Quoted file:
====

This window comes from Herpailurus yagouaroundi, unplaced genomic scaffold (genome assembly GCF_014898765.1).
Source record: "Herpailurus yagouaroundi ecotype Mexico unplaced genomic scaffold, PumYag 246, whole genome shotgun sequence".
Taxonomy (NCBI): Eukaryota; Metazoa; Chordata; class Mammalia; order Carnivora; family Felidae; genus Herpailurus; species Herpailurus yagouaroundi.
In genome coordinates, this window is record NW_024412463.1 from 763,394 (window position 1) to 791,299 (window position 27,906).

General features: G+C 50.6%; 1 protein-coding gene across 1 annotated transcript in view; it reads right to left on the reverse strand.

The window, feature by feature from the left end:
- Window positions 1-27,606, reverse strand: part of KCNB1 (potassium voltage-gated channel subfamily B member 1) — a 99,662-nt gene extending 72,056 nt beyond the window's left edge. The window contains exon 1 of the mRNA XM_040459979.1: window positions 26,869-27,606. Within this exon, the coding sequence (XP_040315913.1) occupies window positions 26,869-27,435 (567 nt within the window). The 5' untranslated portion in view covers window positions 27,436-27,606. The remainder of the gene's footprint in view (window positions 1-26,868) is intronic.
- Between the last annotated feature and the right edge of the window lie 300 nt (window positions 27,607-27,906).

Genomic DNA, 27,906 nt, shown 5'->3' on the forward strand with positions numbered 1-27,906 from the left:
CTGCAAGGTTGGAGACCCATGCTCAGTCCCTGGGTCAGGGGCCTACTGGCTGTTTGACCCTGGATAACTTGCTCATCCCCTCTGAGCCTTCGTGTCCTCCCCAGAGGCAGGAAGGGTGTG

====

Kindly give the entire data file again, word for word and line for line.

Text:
This window comes from Herpailurus yagouaroundi, unplaced genomic scaffold (genome assembly GCF_014898765.1).
Source record: "Herpailurus yagouaroundi ecotype Mexico unplaced genomic scaffold, PumYag 246, whole genome shotgun sequence".
Taxonomy (NCBI): Eukaryota; Metazoa; Chordata; class Mammalia; order Carnivora; family Felidae; genus Herpailurus; species Herpailurus yagouaroundi.
In genome coordinates, this window is record NW_024412463.1 from 763,394 (window position 1) to 791,299 (window position 27,906).

General features: G+C 50.6%; 1 protein-coding gene across 1 annotated transcript in view; it reads right to left on the reverse strand.

The window, feature by feature from the left end:
- Window positions 1-27,606, reverse strand: part of KCNB1 (potassium voltage-gated channel subfamily B member 1) — a 99,662-nt gene extending 72,056 nt beyond the window's left edge. The window contains exon 1 of the mRNA XM_040459979.1: window positions 26,869-27,606. Within this exon, the coding sequence (XP_040315913.1) occupies window positions 26,869-27,435 (567 nt within the window). The 5' untranslated portion in view covers window positions 27,436-27,606. The remainder of the gene's footprint in view (window positions 1-26,868) is intronic.
- Between the last annotated feature and the right edge of the window lie 300 nt (window positions 27,607-27,906).

Genomic DNA, 27,906 nt, shown 5'->3' on the forward strand with positions numbered 1-27,906 from the left:
CTGCAAGGTTGGAGACCCATGCTCAGTCCCTGGGTCAGGGGCCTACTGGCTGTTTGACCCTGGATAACTTGCTCATCCCCTCTGAGCCTTCGTGTCCTCCCCAGAGGCAGGAAGGGTGTG